Massive increase of killing of women and children in South Africa
South African society is becoming more, not less, violent. This was confirmed by the 2017/18 crime statistics released by the South African Police Service (SAPS) yesterday.
Between 1993 and 2011 the murder rate – the most reliable of all crime statistics – declined almost consistently year on year. The highest murder rate in 100 years (78 murders per 100 000 people) was recorded in 1993, as South Africa transitioned to democracy. By 2011 it had dropped to 30.1 per 100 000.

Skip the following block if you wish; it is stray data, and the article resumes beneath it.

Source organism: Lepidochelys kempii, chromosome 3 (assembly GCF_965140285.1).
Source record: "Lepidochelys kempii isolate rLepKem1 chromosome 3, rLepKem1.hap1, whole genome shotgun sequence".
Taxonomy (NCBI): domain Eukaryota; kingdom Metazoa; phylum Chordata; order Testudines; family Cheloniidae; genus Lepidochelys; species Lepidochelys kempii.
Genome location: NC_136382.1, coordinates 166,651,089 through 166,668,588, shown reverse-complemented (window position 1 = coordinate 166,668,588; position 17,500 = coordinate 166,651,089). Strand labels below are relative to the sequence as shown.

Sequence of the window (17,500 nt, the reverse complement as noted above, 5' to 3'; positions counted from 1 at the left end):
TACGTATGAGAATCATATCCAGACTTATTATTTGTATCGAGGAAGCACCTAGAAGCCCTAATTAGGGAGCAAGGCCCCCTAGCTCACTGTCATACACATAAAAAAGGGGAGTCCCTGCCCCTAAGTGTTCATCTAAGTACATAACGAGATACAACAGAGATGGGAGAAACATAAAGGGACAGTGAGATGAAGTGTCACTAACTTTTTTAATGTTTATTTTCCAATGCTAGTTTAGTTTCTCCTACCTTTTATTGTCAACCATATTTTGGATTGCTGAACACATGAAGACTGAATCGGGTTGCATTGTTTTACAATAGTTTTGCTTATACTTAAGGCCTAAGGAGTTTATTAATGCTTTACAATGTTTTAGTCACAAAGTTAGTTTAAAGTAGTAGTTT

But over the past six years, we have seen a reversal of this downward trend. The murder rate is currently 35.2 per 100 000 – ensuring that South Africa remains one of the 10 most murderous countries in the world.
In the most recent financial year (2017/18) murder overall increased by 6.9% in the country. The number of women murdered increased by 11%, the number of boys by 20%, and girls by 10% from the year before.
Violence affects all South Africans, with the greatest impact on people who are black and poor. Young black men have the highest chance of being murdered. But violence against children and women is at the root of this problem. The effects on individuals are long-term – children who grow up in violent households are more likely to use or become victims of violence later in life.